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Pesticides also in organic gardens

by Leo Frühschütz (comments: 0)

Glyphosate can also be detected in ecologically managed gardens. Symbol image © Shutterstock/Joshua Resnick

Numerous spray poisons are transported over longer distances by the wind. They pollute wild herbs as well as domestic gardens. A monitoring program by the German tea and herb specialist Heuschrecke shows how dangerous this drift is.

Heuschrecke provides evidence of glyphosate contamination

Heuschrecke has long collaborated with the Croatian wild collection project Terra Magnifica. In the collected wild herbs, such as lime blossoms, glyphosate pollution repeatedly appeared. A clear proof that this spray poison (as well as others) is transported over long distances and pollutes the environment. Heinz-Dieter Gasper and Ursula Stübner from Heuschrecke drew attention to this threat to wild collections with their lime blossom campaign last year.

At the same time they decided, together with Terra Magnifica and the Croatian laboratory Quanta, to collect evidence of this environmental poisoning by drift. Test site was the garden of Terra Magnifica-boss Sanja, a green oasis, but with conventional vineyards on neighboring slopes. The measurement data collected in June 2018 impressively show how the pesticides from the vineyards can also be found in the organic garden shortly after application, even though it is completely surrounded by three to ten metre high trees and bushes.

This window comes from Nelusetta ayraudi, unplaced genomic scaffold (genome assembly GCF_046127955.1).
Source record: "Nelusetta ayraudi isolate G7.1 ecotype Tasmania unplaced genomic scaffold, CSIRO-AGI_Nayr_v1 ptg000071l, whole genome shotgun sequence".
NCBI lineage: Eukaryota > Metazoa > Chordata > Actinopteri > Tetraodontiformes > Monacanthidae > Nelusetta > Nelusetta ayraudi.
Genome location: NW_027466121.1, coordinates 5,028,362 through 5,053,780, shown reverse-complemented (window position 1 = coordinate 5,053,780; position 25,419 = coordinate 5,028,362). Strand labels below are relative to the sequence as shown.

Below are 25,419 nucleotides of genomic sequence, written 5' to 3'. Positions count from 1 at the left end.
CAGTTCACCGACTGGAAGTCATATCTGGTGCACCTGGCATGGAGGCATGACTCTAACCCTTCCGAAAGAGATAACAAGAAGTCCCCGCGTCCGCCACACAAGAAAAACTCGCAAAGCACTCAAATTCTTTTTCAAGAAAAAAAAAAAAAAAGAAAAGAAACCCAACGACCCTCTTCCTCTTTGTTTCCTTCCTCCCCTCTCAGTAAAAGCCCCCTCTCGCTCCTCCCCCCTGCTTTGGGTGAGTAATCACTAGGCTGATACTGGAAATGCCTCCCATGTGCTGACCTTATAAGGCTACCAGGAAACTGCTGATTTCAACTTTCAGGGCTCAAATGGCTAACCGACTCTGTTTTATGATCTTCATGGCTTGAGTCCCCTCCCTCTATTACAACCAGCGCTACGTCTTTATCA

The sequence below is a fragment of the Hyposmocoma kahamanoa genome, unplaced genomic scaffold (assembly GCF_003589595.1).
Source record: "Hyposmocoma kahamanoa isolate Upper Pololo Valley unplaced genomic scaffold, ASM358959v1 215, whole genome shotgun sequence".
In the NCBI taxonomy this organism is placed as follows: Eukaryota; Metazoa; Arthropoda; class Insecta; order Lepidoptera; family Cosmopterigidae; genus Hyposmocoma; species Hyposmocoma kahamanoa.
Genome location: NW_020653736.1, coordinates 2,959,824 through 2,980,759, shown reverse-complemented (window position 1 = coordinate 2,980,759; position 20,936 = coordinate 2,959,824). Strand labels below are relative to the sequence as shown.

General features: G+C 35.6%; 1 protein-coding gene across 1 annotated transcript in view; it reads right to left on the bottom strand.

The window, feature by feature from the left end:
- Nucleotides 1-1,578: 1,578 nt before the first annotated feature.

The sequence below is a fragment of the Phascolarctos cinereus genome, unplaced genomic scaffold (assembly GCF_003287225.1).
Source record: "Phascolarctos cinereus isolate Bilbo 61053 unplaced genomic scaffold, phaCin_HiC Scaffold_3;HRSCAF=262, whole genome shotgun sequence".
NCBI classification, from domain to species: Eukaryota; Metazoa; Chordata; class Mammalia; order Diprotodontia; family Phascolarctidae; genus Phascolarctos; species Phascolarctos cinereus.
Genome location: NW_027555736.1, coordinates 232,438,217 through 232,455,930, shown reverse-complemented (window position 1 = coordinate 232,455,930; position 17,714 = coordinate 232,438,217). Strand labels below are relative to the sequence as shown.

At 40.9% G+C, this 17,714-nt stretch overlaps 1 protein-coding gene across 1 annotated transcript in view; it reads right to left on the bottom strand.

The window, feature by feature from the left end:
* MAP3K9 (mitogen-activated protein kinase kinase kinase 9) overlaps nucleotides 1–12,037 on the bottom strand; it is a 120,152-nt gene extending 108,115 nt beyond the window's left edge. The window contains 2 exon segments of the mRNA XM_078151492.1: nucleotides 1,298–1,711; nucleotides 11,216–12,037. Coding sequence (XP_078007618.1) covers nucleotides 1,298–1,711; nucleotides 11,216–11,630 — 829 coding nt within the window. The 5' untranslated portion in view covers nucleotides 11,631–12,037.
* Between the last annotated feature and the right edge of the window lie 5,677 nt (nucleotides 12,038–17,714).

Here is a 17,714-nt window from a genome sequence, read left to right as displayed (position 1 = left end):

Pesticide residues make organic farming more difficult

"This new series of tests provides confirmatory (and still shocking) results. Pesticides are distributed consistently over distances of up to 70m and the residues found exceed the usual organic-orientation value (0.01 mg/kg) by a factor of 20 - 100", says the blog entry by Heuschrecke. Even rain had only partially washed off the residues. "Only after three to six weeks it could be determined that the residues decreased by natural degradation.

The conclusion of Heuschrecke: "So far, it has become clear that the cultivation of 'organic products' is incredibly difficult if not impossible as soon as intensive conventional cultivation is carried out in the environment. "


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